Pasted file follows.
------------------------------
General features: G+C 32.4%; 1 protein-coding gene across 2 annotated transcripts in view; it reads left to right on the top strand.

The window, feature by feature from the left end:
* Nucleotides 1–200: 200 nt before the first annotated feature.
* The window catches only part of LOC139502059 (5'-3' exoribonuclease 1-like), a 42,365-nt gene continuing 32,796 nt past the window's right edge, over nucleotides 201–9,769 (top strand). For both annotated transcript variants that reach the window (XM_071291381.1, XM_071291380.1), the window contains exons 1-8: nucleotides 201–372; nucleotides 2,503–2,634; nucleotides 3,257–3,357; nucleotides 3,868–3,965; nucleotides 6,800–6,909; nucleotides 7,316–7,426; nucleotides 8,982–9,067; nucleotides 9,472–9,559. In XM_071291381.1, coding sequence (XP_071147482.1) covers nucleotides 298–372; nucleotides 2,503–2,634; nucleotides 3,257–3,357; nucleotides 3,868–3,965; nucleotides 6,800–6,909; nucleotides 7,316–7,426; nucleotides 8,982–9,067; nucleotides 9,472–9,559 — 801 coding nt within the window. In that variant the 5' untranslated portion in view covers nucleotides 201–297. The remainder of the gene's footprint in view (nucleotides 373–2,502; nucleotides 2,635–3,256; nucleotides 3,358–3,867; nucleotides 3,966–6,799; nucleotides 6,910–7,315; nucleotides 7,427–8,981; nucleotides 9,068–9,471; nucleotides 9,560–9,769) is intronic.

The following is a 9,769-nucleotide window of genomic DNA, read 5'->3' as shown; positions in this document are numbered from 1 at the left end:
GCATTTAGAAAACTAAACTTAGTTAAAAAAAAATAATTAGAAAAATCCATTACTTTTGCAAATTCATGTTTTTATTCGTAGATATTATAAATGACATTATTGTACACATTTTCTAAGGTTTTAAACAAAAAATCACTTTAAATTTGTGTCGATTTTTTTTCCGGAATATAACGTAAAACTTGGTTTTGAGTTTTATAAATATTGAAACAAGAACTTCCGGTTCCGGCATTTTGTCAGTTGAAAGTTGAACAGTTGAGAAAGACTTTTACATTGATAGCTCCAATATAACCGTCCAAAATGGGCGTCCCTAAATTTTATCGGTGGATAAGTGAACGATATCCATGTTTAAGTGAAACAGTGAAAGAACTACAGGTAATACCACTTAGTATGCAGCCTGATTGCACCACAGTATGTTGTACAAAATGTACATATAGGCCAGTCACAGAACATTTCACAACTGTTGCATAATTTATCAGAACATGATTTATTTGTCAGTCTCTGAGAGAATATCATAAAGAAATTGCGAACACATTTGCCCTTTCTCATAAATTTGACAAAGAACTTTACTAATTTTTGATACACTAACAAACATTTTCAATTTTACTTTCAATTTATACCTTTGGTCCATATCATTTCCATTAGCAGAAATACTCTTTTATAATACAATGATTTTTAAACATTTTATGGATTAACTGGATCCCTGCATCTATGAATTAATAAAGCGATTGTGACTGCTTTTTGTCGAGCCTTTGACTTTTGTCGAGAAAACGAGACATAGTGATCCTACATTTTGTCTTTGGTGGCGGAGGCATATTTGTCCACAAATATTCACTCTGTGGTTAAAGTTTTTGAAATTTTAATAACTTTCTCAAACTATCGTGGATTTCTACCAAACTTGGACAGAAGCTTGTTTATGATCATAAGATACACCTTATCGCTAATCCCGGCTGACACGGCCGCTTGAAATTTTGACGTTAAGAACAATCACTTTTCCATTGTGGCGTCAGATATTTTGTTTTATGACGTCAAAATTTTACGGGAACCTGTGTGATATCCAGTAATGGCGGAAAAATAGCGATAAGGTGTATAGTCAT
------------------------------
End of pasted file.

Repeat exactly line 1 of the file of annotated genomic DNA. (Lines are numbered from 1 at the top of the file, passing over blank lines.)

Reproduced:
General features: G+C 32.4%; 1 protein-coding gene across 2 annotated transcripts in view; it reads left to right on the top strand.